“It surprises me that these nature-loving people who are by the way, going through one of the wildest organic foods crazes I’ve ever heard of, seem to have let the train leave the station without even trying to get on.”
Furthermore, the technologies exist, either more utopian – Estonia has the third highest potential for wave energy in the EU, or proven and working solutions, such as existing hydroelectric plants and further development of biofuel, solar and wind energy could easily satisfy the nation’s needs. The current main source of energy, which is also the main culprit for Estonian shameful ratings, could and should be used more effectively.
Estonia owes its energetic independence to oil shale, called the “burning stone”, which is a poor oily rock with similar energetic properties to lignite – currently used by Germany and Greece, most notably. It is well known that the oil shale can be first transformed into oil rather than directly burning it as coal meaning times higher efficiency and much lower carbon emissions. Whereas the program is in place, public and governmental support seems to be low and Estonia still continues to burn its only fossil resource in the least effective manner.
“It is well known that the oil shale can be first transformed into oil rather than directly burning it as coal meaning times higher efficiency and much lower carbon emissions. Estonia still continues to burn its only fossil resource in the least effective manner.”
Although some good initiatives are in place – a country-wide network of charging stations for electric cars with governmental support for acquiring the car itself, what seems to be lacking could be perhaps a sense of passion, as in Germany when Energiewende – the Energy Transformation was started, or not to look from far, as the Tiger’s Leap programme, which, through the development of the network infrastructure and the democratisation of the internet, brought Estonia to the 21st century already in the 1990ies, so to say.
In Estonia, people like to joke that global warming wouldn’t be too bad, but in reality the summers would remain cool as they are with autumn and winter becoming longer, rainier and stormier – effects that will translate to loss of economic potential. It is worth mentioning that this constitutes a vicious circle with the lack of snow and sea ice further reducing the lengths of winter, which will eventually translate into more rapidly increasing sea level.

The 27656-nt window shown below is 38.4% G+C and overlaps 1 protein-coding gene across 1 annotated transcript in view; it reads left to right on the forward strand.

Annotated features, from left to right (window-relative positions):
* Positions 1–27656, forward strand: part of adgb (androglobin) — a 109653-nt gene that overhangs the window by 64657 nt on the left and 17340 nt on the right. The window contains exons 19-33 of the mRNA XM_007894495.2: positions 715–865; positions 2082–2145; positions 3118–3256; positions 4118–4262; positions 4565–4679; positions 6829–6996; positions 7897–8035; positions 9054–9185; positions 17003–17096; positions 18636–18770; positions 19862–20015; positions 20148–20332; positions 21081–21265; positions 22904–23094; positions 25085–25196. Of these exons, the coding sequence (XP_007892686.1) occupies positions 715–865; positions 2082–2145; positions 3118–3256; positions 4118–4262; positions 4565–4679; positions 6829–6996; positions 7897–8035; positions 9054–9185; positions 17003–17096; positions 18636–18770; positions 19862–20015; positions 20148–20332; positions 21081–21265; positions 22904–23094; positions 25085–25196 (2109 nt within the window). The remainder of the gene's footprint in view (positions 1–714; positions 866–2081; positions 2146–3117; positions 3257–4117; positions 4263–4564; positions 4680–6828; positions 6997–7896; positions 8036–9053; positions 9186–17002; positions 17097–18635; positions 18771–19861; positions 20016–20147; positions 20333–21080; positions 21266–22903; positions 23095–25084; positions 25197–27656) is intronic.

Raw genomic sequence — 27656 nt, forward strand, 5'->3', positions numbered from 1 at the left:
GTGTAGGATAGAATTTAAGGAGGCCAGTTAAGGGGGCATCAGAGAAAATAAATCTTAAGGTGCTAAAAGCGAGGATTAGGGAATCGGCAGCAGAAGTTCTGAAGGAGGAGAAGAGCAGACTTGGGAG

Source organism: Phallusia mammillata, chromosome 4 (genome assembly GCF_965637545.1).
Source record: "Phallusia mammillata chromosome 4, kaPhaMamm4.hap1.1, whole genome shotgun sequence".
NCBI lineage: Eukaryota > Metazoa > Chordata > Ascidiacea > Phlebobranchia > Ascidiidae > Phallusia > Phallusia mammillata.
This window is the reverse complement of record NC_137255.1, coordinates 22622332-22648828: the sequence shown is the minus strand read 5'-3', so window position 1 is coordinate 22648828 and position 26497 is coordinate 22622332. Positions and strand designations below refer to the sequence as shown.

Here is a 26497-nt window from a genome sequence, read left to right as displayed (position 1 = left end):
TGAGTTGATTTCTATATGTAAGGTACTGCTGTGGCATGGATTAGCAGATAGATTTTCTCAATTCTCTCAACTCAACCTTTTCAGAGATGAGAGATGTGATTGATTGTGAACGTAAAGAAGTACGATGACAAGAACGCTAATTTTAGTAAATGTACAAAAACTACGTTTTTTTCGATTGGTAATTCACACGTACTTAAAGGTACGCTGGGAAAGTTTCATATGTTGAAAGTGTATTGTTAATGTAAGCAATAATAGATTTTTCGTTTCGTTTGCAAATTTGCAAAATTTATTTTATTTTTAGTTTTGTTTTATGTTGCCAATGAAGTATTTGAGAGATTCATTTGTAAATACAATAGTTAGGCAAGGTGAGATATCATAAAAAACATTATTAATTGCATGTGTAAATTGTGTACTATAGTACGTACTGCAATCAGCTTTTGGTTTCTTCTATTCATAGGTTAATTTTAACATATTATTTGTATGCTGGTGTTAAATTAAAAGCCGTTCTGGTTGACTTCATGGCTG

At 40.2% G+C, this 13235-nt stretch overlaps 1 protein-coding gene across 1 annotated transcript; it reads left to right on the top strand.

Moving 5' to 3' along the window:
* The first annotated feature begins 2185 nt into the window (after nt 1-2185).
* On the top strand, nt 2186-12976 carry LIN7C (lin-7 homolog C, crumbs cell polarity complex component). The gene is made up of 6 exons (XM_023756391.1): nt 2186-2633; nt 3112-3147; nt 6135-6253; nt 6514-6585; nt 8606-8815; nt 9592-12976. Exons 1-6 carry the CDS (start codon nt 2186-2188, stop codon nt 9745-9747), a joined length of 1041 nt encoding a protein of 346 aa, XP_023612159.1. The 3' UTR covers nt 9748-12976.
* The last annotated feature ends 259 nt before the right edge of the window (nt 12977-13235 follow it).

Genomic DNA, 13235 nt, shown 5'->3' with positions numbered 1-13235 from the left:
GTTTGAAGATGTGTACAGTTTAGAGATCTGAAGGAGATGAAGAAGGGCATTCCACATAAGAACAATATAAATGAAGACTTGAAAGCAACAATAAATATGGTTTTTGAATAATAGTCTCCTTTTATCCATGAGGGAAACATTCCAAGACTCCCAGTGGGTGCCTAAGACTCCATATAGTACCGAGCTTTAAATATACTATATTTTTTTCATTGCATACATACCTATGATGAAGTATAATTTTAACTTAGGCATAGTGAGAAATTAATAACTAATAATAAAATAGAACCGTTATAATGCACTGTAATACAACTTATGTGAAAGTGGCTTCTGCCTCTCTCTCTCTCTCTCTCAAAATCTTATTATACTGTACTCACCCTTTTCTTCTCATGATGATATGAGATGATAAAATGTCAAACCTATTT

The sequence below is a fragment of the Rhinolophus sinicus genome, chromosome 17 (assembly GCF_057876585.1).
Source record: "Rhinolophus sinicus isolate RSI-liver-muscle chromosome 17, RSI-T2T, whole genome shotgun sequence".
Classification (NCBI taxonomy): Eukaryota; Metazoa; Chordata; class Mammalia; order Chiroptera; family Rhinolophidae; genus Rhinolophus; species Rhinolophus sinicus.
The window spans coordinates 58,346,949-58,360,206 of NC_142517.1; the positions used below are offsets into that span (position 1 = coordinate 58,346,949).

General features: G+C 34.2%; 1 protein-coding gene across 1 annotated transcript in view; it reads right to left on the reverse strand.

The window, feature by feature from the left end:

Estonians have decided to wait for orders rather than acting themselves
If this alone will not prove to be motivating enough, it should really be the missed opportunity of being a major actor in a sort of a global Energiewende. In a similar way as Estonia is today helping other countries become digital thanks to innovative systems that can also be implemented in big economies, the same pattern could have been followed for green energies.
What is missing is a public support and a team spirit, which can only be achieved through debate and discussion. Seeing the lacking media coverage for the biggest, and as we know now, the most successful climate conference in history, it can easily be said, that in this matter Estonians have decided to wait for orders rather than acting themselves.
I also asked an opinion from the local environmental experts. Silvia Lotman from the Estonian Fund for Nature noted that Estonia is geographically situated in a lucky place: the first and hardest climate change impacts have not hit us and at the same time we have managed to maintain our energy independence due to our own fossil fuel – oil shale. “So it is not very comfortable truth for us that we are causing climate change. But I see a lot of hope for change after Paris COP as many journalists and opinion leaders have turned to environmentalists with questions of how to turn the global agreement to our opportunity. I really hope that this way of thinking will start growing now in Estonia,” she said.
Ojars Balcers from Latvia’s Fund for Nature agrees that involvement of the public is very important as it is the only way to advance to the 21st century economy of production and innovation. Nevertheless, the importance of EU co-operation can not be understated in order to guarantee energetic independence of the Union.
Balcers also reminds that whereas ambitious goals are important, we should already reach for the low-hanging fruit – discussion about natural resource productivity and the efficiency of energy use, heat and power losses, and their role in reducing our external energy dependency. Perhaps we simply need to explain it intelligently?
“The driver’s seat to the 21st century green economy is empty and Estonia could make a good candidate to fill in that seat.”
Last December, an agreement on climate policy to be signed by 195 countries was announced at the COP21 with many parties congratulating the fact that finally we are all working together. But are we really?
Furthermore, as Balcers points out, the driver’s seat to the 21st century green economy is empty and Estonia could make a good candidate to fill in that seat. With the cards played right, this could turn out to be an excellent booster to the economy due to improved efficiency and further need of developing and improving new technologies. Co-investing in green energy projects as windmills can put people work together, therefore strengthening communities and further advancing civil society. And well, the idea of leaving a slightly better world to the next generation isn’t too shabby either.
The opinions in this article are those of the author. Cover: Cold day heating in Estonia. The plant is running on oil shale (courtesy of Wikimedia Commons).